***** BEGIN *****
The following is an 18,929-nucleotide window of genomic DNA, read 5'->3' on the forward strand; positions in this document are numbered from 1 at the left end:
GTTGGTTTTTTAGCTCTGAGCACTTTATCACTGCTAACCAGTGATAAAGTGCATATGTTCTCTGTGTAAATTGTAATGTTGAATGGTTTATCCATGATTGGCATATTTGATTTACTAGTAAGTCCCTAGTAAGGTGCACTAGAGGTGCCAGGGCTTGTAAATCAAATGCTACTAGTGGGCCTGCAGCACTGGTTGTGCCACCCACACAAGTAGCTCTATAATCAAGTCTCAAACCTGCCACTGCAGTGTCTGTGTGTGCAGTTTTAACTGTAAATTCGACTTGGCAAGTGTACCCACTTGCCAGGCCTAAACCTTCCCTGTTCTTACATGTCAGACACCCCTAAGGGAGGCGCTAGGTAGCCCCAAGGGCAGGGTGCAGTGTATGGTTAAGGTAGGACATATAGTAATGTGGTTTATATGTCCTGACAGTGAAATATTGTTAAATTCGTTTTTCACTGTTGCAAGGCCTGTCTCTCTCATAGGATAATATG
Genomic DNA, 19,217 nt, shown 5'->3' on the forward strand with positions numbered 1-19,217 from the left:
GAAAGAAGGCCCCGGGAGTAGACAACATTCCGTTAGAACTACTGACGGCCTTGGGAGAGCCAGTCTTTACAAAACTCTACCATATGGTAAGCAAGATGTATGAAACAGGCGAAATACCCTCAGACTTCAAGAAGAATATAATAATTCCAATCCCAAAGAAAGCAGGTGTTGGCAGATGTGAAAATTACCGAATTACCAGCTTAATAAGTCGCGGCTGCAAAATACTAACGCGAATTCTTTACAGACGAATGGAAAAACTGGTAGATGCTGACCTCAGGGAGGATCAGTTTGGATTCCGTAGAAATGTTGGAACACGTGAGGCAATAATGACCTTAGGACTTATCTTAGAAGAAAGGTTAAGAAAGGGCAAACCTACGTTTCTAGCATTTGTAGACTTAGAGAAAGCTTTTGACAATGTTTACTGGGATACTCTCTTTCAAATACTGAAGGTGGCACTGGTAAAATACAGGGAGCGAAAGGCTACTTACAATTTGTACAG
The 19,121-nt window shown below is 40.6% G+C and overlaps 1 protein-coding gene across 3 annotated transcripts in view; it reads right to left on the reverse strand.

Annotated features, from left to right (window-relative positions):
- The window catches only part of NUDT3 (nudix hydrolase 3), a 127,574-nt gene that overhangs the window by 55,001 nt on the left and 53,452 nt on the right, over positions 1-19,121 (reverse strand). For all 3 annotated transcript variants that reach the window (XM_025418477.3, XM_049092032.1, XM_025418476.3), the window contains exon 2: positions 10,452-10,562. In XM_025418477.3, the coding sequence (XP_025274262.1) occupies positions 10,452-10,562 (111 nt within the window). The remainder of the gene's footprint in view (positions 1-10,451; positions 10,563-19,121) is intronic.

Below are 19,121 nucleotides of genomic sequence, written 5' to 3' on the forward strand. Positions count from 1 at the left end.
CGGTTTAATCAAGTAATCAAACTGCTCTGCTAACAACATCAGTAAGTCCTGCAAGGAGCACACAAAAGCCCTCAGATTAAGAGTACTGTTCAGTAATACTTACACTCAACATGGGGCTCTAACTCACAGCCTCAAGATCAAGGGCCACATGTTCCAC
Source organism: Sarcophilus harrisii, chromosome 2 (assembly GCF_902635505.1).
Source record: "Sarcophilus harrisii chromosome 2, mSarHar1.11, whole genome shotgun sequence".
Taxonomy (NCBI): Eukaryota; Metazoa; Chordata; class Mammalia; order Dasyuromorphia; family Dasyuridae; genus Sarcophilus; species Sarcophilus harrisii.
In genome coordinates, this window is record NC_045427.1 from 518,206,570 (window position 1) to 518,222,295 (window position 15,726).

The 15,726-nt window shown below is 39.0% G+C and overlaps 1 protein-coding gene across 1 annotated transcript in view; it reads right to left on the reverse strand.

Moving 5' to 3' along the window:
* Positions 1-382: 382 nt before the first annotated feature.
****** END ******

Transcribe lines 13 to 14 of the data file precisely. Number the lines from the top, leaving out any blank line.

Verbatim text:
In genome coordinates, this window is record NC_045427.1 from 518,206,570 (window position 1) to 518,222,295 (window position 15,726).

The 15,726-nt window shown below is 39.0% G+C and overlaps 1 protein-coding gene across 1 annotated transcript in view; it reads right to left on the reverse strand.